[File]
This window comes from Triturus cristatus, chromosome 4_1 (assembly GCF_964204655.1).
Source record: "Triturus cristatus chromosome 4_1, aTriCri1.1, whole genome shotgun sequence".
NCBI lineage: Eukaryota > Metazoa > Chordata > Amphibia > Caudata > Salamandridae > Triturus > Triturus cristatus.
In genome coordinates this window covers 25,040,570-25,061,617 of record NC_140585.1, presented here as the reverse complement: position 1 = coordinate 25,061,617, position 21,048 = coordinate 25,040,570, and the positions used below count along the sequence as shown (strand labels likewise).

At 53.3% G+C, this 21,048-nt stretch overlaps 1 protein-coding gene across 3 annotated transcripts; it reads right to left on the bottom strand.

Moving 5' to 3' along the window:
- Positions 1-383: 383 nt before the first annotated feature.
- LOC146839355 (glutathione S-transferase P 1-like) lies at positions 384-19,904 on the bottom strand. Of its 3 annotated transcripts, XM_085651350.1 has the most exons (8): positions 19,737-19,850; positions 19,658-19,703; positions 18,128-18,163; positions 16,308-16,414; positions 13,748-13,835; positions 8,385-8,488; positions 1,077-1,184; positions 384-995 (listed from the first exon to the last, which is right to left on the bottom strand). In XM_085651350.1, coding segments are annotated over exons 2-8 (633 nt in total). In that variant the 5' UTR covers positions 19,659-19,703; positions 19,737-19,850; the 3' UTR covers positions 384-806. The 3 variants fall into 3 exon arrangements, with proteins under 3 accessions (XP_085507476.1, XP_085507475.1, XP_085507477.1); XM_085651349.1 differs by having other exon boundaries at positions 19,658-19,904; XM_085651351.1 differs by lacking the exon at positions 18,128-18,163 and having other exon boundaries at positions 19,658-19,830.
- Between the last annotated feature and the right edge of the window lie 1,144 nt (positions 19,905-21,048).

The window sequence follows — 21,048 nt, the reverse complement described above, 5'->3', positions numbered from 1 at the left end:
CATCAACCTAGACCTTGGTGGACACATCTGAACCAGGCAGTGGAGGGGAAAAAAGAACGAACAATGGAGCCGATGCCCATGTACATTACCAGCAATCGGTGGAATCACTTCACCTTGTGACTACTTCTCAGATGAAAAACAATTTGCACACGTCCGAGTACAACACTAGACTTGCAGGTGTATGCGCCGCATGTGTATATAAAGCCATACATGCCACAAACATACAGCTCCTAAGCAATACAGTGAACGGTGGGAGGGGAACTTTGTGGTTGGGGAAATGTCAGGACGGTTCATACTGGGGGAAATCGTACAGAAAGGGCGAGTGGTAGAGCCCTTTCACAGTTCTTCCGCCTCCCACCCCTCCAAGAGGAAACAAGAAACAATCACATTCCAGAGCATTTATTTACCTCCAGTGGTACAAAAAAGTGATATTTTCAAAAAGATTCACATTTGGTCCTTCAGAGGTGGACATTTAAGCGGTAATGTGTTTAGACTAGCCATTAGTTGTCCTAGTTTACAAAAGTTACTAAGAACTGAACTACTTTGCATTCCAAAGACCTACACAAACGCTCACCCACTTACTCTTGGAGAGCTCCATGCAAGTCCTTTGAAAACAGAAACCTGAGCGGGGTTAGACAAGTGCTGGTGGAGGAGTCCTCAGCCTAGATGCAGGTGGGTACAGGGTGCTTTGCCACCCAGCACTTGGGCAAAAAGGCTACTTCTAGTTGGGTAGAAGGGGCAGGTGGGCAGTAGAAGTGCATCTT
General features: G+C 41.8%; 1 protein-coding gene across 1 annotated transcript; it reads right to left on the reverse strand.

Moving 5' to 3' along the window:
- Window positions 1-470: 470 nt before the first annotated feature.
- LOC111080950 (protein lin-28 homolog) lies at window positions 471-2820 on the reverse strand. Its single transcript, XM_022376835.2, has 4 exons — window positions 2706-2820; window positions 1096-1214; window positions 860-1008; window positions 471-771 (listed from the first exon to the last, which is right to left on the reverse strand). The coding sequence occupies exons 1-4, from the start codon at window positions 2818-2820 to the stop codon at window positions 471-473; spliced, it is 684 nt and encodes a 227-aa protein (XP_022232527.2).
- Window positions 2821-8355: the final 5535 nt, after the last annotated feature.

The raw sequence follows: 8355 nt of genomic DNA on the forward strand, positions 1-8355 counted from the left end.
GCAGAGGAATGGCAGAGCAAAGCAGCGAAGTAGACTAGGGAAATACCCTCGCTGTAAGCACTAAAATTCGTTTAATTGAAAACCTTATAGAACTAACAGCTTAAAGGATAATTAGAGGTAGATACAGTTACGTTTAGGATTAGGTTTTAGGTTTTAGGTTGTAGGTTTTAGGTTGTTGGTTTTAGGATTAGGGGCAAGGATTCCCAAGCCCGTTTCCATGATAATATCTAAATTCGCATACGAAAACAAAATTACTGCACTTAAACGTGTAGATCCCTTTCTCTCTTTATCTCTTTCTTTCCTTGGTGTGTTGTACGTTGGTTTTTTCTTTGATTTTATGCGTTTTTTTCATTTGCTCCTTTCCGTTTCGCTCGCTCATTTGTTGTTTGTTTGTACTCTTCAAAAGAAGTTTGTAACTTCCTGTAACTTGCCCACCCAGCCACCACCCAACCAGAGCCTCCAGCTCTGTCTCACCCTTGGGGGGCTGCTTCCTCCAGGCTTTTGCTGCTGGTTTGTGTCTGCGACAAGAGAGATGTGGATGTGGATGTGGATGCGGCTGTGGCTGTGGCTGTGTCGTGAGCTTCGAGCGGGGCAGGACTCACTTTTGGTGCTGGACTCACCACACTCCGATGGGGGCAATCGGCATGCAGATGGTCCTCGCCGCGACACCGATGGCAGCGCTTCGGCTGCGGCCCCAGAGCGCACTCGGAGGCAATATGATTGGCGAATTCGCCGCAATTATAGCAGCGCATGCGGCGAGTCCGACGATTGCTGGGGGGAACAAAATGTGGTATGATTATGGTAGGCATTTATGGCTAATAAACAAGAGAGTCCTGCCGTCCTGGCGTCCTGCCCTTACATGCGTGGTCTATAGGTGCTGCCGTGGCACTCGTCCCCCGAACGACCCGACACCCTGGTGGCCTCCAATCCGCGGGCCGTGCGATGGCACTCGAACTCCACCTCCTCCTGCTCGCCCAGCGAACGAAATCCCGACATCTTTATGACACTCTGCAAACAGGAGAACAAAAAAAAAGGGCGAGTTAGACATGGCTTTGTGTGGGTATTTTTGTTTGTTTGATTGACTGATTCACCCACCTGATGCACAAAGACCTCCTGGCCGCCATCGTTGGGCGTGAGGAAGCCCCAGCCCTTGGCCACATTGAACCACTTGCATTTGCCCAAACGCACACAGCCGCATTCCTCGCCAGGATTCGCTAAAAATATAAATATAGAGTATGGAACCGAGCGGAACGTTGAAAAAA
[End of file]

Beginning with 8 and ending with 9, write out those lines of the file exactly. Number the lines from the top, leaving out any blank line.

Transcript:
- LOC146839355 (glutathione S-transferase P 1-like) lies at positions 384-19,904 on the bottom strand. Of its 3 annotated transcripts, XM_085651350.1 has the most exons (8): positions 19,737-19,850; positions 19,658-19,703; positions 18,128-18,163; positions 16,308-16,414; positions 13,748-13,835; positions 8,385-8,488; positions 1,077-1,184; positions 384-995 (listed from the first exon to the last, which is right to left on the bottom strand). In XM_085651350.1, coding segments are annotated over exons 2-8 (633 nt in total). In that variant the 5' UTR covers positions 19,659-19,703; positions 19,737-19,850; the 3' UTR covers positions 384-806. The 3 variants fall into 3 exon arrangements, with proteins under 3 accessions (XP_085507476.1, XP_085507475.1, XP_085507477.1); XM_085651349.1 differs by having other exon boundaries at positions 19,658-19,904; XM_085651351.1 differs by lacking the exon at positions 18,128-18,163 and having other exon boundaries at positions 19,658-19,830.
- Between the last annotated feature and the right edge of the window lie 1,144 nt (positions 19,905-21,048).